I’m quite enamored with the design of the Studio Buds. The charging case is about the same size as that of the AirPods Pro, much smaller than Powerbeats Pro. The buds themselves are tiny, lightweight, and extremely comfortable.
They just slip right in your ear, with no stem sticking down, and without a big bulbous hump sticking out to catch on your winter hat. I was surprised to find they didn’t get uncomfortable at all over a couple of hours of listening, and they stayed in my ears just fine while skateboarding around my neighborhood and going for a light jog, though the fit loosened just a little as I got sweaty. They are splash and sweat resistant, but not waterproof.
I have a problem maintaining a comfortable fit with AirPods Pro over long periods, while the Studio Buds just disappear in my ears and never seem to need adjustment.
Beats promises an 8-hour battery life, with enough power in the case to recharge the buds twice. That seemed a little optimistic in my testing, but not too much—battery life is quite good. You’ll lose about a quarter of your battery life with noise cancellation enabled, but that’s to be expected.
I also appreciate the physical button on each earbud. They’re actual clicky buttons rather than capacitive touch controls, which is better for winter hats and sweaty workouts. Apple is overthinking things with AirPods’ touch controls, and sometimes the old ways are best. The controls are the same on each ear, and follow the standard headphone control format–one click to play/pause, two to skip forward, three to skip back, and a long-press to toggle noise cancelling modes.
Impressive sound quality, for the price
Speaking of noise cancelling, it’s good but not as good as the AirPods Pro. Apple’s earbuds do a better job of eliminating outside traffic noise than these Beats ‘buds do, and the transparency mode sounds more natural as well. The noise cancelling is worthwhile, but a step behind the state of the art from Apple or Sony.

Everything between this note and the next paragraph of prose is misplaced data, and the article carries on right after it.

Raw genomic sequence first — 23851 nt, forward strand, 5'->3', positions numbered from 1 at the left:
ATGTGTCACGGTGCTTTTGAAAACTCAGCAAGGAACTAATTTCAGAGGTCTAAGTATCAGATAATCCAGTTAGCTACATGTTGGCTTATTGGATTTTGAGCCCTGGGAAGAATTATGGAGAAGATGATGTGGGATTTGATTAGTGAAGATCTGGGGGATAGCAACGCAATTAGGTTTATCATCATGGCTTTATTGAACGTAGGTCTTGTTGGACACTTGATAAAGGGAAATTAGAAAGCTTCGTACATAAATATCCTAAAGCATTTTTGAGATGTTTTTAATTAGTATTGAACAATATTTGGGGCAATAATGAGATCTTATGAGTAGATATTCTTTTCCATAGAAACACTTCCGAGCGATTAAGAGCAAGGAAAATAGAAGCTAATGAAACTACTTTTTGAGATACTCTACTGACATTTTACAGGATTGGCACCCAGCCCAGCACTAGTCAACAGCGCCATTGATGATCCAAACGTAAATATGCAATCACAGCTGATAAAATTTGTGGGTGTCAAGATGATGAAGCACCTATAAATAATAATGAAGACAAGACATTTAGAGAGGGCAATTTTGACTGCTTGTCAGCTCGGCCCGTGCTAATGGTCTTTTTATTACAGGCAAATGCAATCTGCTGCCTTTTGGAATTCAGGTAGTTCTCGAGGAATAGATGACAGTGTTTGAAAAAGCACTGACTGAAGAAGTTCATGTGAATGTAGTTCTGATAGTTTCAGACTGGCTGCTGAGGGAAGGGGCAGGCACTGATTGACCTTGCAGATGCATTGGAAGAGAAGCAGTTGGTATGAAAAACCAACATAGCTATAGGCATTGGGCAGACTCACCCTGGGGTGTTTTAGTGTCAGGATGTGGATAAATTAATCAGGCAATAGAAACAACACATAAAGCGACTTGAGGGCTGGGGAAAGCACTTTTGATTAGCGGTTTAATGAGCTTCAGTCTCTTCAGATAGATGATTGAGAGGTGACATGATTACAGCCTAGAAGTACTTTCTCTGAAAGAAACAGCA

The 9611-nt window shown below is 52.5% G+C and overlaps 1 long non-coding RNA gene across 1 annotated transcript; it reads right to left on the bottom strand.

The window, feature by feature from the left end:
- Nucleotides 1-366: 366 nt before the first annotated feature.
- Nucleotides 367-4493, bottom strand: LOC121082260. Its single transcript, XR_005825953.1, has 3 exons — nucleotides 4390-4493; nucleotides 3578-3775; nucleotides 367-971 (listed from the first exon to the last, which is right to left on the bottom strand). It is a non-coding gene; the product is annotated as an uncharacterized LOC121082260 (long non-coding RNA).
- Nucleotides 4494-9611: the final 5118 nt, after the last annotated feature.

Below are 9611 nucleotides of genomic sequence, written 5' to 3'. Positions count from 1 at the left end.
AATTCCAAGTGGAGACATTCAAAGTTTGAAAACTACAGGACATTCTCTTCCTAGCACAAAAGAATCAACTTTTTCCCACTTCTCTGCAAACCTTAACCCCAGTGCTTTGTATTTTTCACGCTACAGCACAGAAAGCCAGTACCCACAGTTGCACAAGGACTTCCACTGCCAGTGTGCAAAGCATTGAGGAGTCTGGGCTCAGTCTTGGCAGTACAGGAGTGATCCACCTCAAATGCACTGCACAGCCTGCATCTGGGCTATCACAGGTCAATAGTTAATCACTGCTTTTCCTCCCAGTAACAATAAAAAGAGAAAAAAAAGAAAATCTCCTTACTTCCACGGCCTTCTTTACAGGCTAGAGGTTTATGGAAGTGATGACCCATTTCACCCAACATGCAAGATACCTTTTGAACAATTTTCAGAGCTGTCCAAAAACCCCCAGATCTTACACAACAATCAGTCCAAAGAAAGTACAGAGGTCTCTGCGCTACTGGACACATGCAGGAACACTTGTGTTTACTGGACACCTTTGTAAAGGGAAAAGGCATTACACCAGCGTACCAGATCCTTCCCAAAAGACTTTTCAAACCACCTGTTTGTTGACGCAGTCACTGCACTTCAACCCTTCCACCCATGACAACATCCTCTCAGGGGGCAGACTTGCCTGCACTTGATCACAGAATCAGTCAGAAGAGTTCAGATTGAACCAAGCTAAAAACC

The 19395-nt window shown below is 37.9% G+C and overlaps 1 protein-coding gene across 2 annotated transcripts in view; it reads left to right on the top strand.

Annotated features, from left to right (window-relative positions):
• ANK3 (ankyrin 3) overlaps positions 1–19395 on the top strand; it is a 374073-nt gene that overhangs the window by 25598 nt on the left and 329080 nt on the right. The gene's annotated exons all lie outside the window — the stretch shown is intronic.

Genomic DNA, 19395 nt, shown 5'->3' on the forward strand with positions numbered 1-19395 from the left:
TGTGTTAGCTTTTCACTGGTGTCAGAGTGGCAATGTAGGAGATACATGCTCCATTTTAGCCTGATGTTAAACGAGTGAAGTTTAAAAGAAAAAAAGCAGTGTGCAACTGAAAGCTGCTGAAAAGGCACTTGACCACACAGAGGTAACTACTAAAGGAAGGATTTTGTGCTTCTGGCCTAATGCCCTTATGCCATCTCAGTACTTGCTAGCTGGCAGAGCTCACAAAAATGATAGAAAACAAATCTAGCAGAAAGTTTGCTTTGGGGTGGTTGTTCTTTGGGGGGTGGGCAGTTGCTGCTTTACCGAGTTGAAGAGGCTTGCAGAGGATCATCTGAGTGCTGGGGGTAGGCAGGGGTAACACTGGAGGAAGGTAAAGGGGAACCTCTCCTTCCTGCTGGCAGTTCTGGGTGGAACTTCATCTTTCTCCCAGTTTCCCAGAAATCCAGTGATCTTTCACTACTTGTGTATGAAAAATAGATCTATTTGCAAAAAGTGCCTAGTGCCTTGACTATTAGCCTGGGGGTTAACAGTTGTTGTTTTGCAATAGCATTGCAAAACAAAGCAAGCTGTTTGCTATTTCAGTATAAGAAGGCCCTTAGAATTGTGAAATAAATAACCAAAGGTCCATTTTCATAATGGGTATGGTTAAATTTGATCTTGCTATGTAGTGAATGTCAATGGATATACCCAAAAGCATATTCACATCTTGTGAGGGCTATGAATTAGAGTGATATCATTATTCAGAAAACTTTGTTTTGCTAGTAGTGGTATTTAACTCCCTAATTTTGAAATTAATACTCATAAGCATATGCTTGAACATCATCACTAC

Sound quality is quite good for such compact Bluetooth buds. They’re not as bass-heavy as some Beats products are, perhaps by design and perhaps as a consequence of the small earbud drivers. There’s still plenty of kick where it’s warranted, and the sound profile is better suited to modern pop, hip-hop, and R&B than, say, classical or jazz.
On balance I would say I prefer the music reproduction quality in the Beats Studio Buds to that of the AirPods Pro. The Studio Buds just have a crisp sound that puts the sharp attack back into all those snaps and pops. Combine that with a more comfortable and steady fit, and I found spending time listening to music with these to be better than the AirPods Pro, despite the fact that these are priced over $100 less.
That puts one in an odd position when it comes to recommending a product. I like the fit, music reproduction, and controls on the $149 Beats Studio Buds better than the $249 AirPods Pro. But they don’t have iCloud device syncing or instant switching, don’t do Spatial Audio when watching video, don’t have a wireless charging case, and don’t automatically pause when you take one earbud out.
None of those are dealbreakers on their own, but together it’s enough to ensure that the AirPods Pro provide a nicer overall experience for those who use multiple Apple products and services. Is that worth $100 more? That depends on your priorities. All I know is that I enjoy the design of these Beats more than the AirPods or AirPods Pro, and hope Apple takes some lessons from their subsidiary when designing its next earbuds.